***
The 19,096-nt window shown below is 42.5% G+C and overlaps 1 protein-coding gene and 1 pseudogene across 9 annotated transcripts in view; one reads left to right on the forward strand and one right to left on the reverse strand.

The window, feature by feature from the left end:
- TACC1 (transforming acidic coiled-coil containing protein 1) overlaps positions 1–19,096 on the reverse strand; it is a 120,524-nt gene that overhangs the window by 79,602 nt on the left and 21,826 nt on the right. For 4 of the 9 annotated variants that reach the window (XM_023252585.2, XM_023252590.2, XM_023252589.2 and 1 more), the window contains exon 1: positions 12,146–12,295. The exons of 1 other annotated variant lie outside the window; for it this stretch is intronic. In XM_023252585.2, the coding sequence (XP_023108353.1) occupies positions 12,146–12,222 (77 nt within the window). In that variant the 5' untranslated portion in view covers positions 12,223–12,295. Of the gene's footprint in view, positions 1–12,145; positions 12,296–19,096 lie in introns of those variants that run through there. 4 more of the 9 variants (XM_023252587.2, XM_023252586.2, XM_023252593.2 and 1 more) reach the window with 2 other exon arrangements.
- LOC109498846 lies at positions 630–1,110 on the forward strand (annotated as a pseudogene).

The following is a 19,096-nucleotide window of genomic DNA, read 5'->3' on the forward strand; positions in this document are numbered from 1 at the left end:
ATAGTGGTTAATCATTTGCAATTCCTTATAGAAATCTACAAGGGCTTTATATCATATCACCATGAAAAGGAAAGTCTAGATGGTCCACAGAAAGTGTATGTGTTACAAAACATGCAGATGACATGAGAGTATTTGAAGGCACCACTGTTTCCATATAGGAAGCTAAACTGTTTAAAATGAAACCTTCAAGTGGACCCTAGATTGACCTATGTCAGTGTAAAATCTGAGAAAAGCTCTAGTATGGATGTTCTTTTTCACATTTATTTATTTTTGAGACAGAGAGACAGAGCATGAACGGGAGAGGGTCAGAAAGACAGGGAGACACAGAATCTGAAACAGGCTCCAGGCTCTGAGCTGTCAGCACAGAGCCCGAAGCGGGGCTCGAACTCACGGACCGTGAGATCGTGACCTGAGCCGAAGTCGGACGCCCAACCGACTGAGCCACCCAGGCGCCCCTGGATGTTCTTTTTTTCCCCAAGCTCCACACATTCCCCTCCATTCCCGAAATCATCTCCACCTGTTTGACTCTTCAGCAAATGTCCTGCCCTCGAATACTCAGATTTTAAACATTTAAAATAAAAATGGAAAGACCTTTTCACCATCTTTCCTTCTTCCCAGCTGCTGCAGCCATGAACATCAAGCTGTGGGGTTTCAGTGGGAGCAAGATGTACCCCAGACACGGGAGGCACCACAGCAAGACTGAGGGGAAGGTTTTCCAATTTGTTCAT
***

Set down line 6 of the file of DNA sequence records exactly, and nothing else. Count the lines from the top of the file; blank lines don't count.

ATAGTGGTTAATCATTTGCAATTCCTTATAGAAATCTACAAGGGCTTTATATCATATCACCATGAAAAGGAAAGTCTAGATGGTCCACAGAAAGTGTATGTGTTACAAAACATGCAGATGACATGAGAGTATTTGAAGGCACCACTGTTTCCATATAGGAAGCTAAACTGTTTAAAATGAAACCTTCAAGTGGACCCTAGATTGACCTATGTCAGTGTAAAATCTGAGAAAAGCTCTAGTATGGATGTTCTTTTTCACATTTATTTATTTTTGAGACAGAGAGACAGAGCATGAACGGGAGAGGGTCAGAAAGACAGGGAGACACAGAATCTGAAACAGGCTCCAGGCTCTGAGCTGTCAGCACAGAGCCCGAAGCGGGGCTCGAACTCACGGACCGTGAGATCGTGACCTGAGCCGAAGTCGGACGCCCAACCGACTGAGCCACCCAGGCGCCCCTGGATGTTCTTTTTTTCCCCAAGCTCCACACATTCCCCTCCATTCCCGAAATCATCTCCACCTGTTTGACTCTTCAGCAAATGTCCTGCCCTCGAATACTCAGATTTTAAACATTTAAAATAAAAATGGAAAGACCTTTTCACCATCTTTCCTTCTTCCCAGCTGCTGCAGCCATGAACATCAAGCTGTGGGGTTTCAGTGGGAGCAAGATGTACCCCAGACACGGGAGGCACCACAGCAAGACTGAGGGGAAGGTTTTCCAATTTGTTCAT